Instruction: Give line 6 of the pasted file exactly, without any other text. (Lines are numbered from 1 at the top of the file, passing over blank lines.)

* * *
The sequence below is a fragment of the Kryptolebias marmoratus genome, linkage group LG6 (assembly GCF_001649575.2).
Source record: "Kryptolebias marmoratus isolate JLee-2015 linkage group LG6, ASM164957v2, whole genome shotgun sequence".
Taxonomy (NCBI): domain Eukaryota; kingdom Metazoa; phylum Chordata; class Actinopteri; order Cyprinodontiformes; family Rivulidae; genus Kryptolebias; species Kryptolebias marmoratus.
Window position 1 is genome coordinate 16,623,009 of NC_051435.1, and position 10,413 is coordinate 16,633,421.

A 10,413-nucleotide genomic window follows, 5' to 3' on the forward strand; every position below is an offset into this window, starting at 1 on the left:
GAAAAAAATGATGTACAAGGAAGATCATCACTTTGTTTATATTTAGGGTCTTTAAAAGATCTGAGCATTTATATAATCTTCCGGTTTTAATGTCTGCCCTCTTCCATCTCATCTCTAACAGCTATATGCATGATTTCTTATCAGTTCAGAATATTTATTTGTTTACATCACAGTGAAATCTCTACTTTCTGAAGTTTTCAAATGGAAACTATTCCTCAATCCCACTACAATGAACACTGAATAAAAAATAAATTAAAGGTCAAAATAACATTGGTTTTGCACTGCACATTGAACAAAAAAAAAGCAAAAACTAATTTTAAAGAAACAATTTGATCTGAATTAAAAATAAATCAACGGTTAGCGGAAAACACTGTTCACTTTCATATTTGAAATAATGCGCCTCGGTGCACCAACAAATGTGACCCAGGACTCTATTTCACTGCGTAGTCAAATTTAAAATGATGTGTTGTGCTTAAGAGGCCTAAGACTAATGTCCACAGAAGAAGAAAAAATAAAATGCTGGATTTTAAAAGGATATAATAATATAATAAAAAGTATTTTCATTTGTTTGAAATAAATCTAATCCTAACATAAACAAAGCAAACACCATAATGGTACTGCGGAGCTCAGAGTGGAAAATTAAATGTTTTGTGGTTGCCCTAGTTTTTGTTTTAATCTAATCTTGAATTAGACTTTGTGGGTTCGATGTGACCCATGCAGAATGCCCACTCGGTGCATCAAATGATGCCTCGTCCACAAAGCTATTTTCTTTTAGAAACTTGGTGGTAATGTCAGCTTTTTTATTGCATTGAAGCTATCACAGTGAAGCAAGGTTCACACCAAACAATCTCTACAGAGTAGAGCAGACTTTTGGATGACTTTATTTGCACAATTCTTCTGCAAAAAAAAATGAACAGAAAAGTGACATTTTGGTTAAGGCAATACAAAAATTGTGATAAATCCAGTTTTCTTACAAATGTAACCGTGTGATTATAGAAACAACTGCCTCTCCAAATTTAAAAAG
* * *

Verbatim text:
GAAAAAAATGATGTACAAGGAAGATCATCACTTTGTTTATATTTAGGGTCTTTAAAAGATCTGAGCATTTATATAATCTTCCGGTTTTAATGTCTGCCCTCTTCCATCTCATCTCTAACAGCTATATGCATGATTTCTTATCAGTTCAGAATATTTATTTGTTTACATCACAGTGAAATCTCTACTTTCTGAAGTTTTCAAATGGAAACTATTCCTCAATCCCACTACAATGAACACTGAATAAAAAATAAATTAAAGGTCAAAATAACATTGGTTTTGCACTGCACATTGAACAAAAAAAAAGCAAAAACTAATTTTAAAGAAACAATTTGATCTGAATTAAAAATAAATCAACGGTTAGCGGAAAACACTGTTCACTTTCATATTTGAAATAATGCGCCTCGGTGCACCAACAAATGTGACCCAGGACTCTATTTCACTGCGTAGTCAAATTTAAAATGATGTGTTGTGCTTAAGAGGCCTAAGACTAATGTCCACAGAAGAAGAAAAAATAAAATGCTGGATTTTAAAAGGATATAATAATATAATAAAAAGTATTTTCATTTGTTTGAAATAAATCTAATCCTAACATAAACAAAGCAAACACCATAATGGTACTGCGGAGCTCAGAGTGGAAAATTAAATGTTTTGTGGTTGCCCTAGTTTTTGTTTTAATCTAATCTTGAATTAGACTTTGTGGGTTCGATGTGACCCATGCAGAATGCCCACTCGGTGCATCAAATGATGCCTCGTCCACAAAGCTATTTTCTTTTAGAAACTTGGTGGTAATGTCAGCTTTTTTATTGCATTGAAGCTATCACAGTGAAGCAAGGTTCACACCAAACAATCTCTACAGAGTAGAGCAGACTTTTGGATGACTTTATTTGCACAATTCTTCTGCAAAAAAAAATGAACAGAAAAGTGACATTTTGGTTAAGGCAATACAAAAATTGTGATAAATCCAGTTTTCTTACAAATGTAACCGTGTGATTATAGAAACAACTGCCTCTCCAAATTTAAAAAG